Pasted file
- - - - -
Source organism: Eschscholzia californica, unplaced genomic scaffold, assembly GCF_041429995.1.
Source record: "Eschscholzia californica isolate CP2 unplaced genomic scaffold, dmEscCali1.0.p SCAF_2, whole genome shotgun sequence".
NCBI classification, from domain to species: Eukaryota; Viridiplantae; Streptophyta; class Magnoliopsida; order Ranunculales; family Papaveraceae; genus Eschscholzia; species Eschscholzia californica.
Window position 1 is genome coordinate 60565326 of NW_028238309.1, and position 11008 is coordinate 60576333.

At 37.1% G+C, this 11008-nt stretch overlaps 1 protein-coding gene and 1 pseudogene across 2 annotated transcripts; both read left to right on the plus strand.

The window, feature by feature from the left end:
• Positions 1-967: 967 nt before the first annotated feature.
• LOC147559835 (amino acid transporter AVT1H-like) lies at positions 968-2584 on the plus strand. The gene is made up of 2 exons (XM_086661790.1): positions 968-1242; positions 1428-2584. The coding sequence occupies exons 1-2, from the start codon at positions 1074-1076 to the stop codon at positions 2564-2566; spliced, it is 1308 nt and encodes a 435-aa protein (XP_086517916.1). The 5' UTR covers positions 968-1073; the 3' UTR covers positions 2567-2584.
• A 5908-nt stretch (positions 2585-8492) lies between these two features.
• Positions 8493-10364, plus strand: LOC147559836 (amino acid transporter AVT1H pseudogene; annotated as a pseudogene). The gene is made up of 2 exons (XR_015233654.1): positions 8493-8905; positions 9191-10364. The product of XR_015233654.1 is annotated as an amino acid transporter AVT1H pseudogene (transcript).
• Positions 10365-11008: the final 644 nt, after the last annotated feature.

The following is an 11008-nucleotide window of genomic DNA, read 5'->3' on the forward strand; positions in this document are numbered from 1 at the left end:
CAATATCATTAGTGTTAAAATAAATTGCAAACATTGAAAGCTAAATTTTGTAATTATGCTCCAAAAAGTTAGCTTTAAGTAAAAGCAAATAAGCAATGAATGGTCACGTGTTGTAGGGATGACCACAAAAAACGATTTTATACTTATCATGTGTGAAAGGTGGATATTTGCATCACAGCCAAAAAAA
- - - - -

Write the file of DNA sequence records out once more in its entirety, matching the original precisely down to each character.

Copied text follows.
Source organism: Eschscholzia californica, unplaced genomic scaffold, assembly GCF_041429995.1.
Source record: "Eschscholzia californica isolate CP2 unplaced genomic scaffold, dmEscCali1.0.p SCAF_2, whole genome shotgun sequence".
NCBI classification, from domain to species: Eukaryota; Viridiplantae; Streptophyta; class Magnoliopsida; order Ranunculales; family Papaveraceae; genus Eschscholzia; species Eschscholzia californica.
Window position 1 is genome coordinate 60565326 of NW_028238309.1, and position 11008 is coordinate 60576333.

At 37.1% G+C, this 11008-nt stretch overlaps 1 protein-coding gene and 1 pseudogene across 2 annotated transcripts; both read left to right on the plus strand.

The window, feature by feature from the left end:
• Positions 1-967: 967 nt before the first annotated feature.
• LOC147559835 (amino acid transporter AVT1H-like) lies at positions 968-2584 on the plus strand. The gene is made up of 2 exons (XM_086661790.1): positions 968-1242; positions 1428-2584. The coding sequence occupies exons 1-2, from the start codon at positions 1074-1076 to the stop codon at positions 2564-2566; spliced, it is 1308 nt and encodes a 435-aa protein (XP_086517916.1). The 5' UTR covers positions 968-1073; the 3' UTR covers positions 2567-2584.
• A 5908-nt stretch (positions 2585-8492) lies between these two features.
• Positions 8493-10364, plus strand: LOC147559836 (amino acid transporter AVT1H pseudogene; annotated as a pseudogene). The gene is made up of 2 exons (XR_015233654.1): positions 8493-8905; positions 9191-10364. The product of XR_015233654.1 is annotated as an amino acid transporter AVT1H pseudogene (transcript).
• Positions 10365-11008: the final 644 nt, after the last annotated feature.

The following is an 11008-nucleotide window of genomic DNA, read 5'->3' on the forward strand; positions in this document are numbered from 1 at the left end:
CAATATCATTAGTGTTAAAATAAATTGCAAACATTGAAAGCTAAATTTTGTAATTATGCTCCAAAAAGTTAGCTTTAAGTAAAAGCAAATAAGCAATGAATGGTCACGTGTTGTAGGGATGACCACAAAAAACGATTTTATACTTATCATGTGTGAAAGGTGGATATTTGCATCACAGCCAAAAAAA